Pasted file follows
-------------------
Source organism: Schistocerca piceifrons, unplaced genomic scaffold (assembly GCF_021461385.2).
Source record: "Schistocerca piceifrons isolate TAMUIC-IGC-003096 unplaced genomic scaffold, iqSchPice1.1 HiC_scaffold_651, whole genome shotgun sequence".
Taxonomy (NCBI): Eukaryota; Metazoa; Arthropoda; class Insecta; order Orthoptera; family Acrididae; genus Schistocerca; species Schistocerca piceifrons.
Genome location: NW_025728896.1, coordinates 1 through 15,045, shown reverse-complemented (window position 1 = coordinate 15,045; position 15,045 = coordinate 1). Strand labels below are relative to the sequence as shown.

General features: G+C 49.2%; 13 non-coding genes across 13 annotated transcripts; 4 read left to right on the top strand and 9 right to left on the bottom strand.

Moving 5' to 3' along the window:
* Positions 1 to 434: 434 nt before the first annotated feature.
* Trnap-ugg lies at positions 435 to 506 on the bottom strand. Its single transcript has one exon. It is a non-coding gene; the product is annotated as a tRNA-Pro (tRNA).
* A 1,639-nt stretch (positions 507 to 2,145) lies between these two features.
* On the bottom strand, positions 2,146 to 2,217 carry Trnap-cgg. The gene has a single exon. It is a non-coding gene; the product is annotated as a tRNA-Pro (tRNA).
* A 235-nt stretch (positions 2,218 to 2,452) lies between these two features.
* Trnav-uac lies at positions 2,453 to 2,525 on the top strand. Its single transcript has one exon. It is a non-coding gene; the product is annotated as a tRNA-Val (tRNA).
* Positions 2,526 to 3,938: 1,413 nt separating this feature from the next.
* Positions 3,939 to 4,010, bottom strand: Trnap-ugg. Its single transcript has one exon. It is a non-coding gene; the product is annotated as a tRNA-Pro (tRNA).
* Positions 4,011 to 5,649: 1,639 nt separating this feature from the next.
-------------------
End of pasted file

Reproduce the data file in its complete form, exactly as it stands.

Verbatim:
Source organism: Schistocerca piceifrons, unplaced genomic scaffold (assembly GCF_021461385.2).
Source record: "Schistocerca piceifrons isolate TAMUIC-IGC-003096 unplaced genomic scaffold, iqSchPice1.1 HiC_scaffold_651, whole genome shotgun sequence".
Taxonomy (NCBI): Eukaryota; Metazoa; Arthropoda; class Insecta; order Orthoptera; family Acrididae; genus Schistocerca; species Schistocerca piceifrons.
Genome location: NW_025728896.1, coordinates 1 through 15,045, shown reverse-complemented (window position 1 = coordinate 15,045; position 15,045 = coordinate 1). Strand labels below are relative to the sequence as shown.

General features: G+C 49.2%; 13 non-coding genes across 13 annotated transcripts; 4 read left to right on the top strand and 9 right to left on the bottom strand.

Moving 5' to 3' along the window:
* Positions 1 to 434: 434 nt before the first annotated feature.
* Trnap-ugg lies at positions 435 to 506 on the bottom strand. Its single transcript has one exon. It is a non-coding gene; the product is annotated as a tRNA-Pro (tRNA).
* A 1,639-nt stretch (positions 507 to 2,145) lies between these two features.
* On the bottom strand, positions 2,146 to 2,217 carry Trnap-cgg. The gene has a single exon. It is a non-coding gene; the product is annotated as a tRNA-Pro (tRNA).
* A 235-nt stretch (positions 2,218 to 2,452) lies between these two features.
* Trnav-uac lies at positions 2,453 to 2,525 on the top strand. Its single transcript has one exon. It is a non-coding gene; the product is annotated as a tRNA-Val (tRNA).
* Positions 2,526 to 3,938: 1,413 nt separating this feature from the next.
* Positions 3,939 to 4,010, bottom strand: Trnap-ugg. Its single transcript has one exon. It is a non-coding gene; the product is annotated as a tRNA-Pro (tRNA).
* Positions 4,011 to 5,649: 1,639 nt separating this feature from the next.